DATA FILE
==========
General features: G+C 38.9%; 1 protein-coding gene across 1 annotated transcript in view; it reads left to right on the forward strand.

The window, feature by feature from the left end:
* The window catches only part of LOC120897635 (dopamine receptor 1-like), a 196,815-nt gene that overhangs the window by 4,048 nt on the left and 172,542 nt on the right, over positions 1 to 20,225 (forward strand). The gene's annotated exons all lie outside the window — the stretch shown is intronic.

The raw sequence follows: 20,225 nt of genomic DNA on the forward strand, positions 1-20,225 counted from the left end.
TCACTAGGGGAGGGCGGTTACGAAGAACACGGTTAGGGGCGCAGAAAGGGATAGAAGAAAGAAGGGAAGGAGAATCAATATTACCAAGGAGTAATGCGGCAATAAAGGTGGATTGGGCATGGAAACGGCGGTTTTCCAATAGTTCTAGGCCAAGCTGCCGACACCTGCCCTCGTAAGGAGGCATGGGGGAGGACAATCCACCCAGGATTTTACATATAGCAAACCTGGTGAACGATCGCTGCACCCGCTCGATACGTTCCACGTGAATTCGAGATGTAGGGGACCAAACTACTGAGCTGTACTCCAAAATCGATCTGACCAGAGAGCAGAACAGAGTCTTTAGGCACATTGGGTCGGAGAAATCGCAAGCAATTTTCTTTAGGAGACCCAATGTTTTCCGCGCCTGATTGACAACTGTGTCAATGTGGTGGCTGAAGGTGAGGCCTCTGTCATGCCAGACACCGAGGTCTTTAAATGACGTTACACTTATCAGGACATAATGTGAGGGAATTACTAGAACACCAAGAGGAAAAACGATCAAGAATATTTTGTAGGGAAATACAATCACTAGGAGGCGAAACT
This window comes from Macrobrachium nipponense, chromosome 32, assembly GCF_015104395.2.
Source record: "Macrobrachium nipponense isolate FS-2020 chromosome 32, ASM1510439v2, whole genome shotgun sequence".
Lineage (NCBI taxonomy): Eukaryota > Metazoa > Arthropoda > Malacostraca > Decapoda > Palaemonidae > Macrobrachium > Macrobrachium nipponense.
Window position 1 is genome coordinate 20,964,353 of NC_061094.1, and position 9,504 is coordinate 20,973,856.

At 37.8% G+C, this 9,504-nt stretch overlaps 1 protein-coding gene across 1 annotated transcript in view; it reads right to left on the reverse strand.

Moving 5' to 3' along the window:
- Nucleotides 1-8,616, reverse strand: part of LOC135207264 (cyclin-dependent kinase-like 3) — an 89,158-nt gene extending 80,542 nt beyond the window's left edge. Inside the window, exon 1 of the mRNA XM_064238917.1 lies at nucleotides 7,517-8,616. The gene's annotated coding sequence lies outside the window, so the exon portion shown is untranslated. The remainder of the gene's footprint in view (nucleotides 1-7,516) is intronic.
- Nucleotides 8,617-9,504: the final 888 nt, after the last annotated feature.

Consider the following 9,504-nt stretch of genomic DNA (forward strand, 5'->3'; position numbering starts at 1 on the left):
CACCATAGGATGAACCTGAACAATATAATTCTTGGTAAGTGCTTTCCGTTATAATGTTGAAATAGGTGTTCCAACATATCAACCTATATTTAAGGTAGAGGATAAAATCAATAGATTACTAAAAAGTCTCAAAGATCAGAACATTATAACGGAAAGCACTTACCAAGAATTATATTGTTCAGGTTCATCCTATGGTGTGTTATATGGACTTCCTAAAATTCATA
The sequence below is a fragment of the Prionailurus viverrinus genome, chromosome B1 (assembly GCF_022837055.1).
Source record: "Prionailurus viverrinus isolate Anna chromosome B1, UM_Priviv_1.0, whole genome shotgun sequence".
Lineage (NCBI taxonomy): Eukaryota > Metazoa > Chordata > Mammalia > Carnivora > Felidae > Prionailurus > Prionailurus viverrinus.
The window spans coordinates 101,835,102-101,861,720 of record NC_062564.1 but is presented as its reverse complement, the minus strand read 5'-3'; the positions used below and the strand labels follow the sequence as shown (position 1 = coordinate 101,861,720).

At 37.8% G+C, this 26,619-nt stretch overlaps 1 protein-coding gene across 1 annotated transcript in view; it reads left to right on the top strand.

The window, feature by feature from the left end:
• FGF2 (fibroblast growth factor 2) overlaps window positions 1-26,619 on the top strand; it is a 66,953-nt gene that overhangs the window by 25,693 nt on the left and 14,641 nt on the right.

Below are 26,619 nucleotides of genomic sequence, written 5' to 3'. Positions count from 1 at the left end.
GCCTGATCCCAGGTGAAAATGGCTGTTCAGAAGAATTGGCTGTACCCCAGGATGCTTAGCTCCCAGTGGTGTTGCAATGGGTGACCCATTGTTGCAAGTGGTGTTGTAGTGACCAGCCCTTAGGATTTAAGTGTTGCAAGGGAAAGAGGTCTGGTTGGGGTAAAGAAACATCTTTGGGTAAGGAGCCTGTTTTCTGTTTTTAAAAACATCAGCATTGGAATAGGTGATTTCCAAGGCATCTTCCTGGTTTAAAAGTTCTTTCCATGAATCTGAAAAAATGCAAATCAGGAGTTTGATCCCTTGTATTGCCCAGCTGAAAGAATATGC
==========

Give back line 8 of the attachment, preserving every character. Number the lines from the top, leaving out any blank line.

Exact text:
Lineage (NCBI taxonomy): Eukaryota > Metazoa > Arthropoda > Malacostraca > Decapoda > Palaemonidae > Macrobrachium > Macrobrachium nipponense.